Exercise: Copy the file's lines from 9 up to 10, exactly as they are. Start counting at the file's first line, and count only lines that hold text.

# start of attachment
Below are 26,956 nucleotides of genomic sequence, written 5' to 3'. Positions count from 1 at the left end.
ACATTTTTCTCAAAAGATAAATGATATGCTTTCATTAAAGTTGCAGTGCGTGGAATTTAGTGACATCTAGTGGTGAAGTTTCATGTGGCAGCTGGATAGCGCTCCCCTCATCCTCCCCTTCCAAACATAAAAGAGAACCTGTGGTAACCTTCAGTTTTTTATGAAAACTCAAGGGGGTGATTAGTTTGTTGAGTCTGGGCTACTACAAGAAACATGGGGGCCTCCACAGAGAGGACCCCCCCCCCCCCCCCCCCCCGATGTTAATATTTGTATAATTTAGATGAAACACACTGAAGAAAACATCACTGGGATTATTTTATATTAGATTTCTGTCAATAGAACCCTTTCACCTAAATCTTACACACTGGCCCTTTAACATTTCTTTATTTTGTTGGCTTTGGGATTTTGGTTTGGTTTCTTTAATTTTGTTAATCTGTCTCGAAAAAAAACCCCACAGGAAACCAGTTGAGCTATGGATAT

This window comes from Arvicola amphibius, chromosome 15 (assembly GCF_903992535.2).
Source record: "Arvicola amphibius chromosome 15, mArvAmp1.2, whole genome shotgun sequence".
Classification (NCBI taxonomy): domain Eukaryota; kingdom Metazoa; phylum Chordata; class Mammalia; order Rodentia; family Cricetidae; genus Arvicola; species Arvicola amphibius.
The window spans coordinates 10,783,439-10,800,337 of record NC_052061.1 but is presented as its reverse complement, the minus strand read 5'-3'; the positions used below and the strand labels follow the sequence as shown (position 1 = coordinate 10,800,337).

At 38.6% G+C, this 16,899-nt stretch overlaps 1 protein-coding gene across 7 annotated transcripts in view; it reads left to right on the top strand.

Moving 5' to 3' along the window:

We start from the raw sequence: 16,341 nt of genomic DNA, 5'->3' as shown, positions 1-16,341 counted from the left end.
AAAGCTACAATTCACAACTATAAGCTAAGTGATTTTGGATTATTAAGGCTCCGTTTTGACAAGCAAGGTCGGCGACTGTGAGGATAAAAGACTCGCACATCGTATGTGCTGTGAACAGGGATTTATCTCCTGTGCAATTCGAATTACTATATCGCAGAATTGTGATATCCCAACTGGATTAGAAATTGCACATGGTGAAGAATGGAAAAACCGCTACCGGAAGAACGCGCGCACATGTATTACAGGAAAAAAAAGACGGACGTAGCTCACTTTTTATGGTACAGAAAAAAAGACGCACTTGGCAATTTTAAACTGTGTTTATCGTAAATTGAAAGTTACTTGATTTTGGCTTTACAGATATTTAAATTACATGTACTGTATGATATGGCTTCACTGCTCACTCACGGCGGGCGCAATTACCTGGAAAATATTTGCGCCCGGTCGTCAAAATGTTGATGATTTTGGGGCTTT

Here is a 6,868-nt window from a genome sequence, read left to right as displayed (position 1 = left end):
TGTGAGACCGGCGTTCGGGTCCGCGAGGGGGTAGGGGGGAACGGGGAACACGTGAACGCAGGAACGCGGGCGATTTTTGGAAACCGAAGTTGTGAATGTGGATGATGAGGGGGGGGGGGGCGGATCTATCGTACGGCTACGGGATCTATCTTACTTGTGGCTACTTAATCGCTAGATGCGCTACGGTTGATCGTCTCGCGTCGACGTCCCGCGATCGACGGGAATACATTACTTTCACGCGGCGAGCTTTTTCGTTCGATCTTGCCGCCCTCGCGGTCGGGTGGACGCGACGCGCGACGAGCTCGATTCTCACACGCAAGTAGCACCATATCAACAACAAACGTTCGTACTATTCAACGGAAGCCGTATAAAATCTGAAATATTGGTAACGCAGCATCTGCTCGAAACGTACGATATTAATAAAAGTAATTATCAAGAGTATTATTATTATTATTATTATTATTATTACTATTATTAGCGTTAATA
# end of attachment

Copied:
We start from the raw sequence: 16,341 nt of genomic DNA, 5'->3' as shown, positions 1-16,341 counted from the left end.
AAAGCTACAATTCACAACTATAAGCTAAGTGATTTTGGATTATTAAGGCTCCGTTTTGACAAGCAAGGTCGGCGACTGTGAGGATAAAAGACTCGCACATCGTATGTGCTGTGAACAGGGATTTATCTCCTGTGCAATTCGAATTACTATATCGCAGAATTGTGATATCCCAACTGGATTAGAAATTGCACATGGTGAAGAATGGAAAAACCGCTACCGGAAGAACGCGCGCACATGTATTACAGGAAAAAAAAGACGGACGTAGCTCACTTTTTATGGTACAGAAAAAAAGACGCACTTGGCAATTTTAAACTGTGTTTATCGTAAATTGAAAGTTACTTGATTTTGGCTTTACAGATATTTAAATTACATGTACTGTATGATATGGCTTCACTGCTCACTCACGGCGGGCGCAATTACCTGGAAAATATTTGCGCCCGGTCGTCAAAATGTTGATGATTTTGGGGCTTT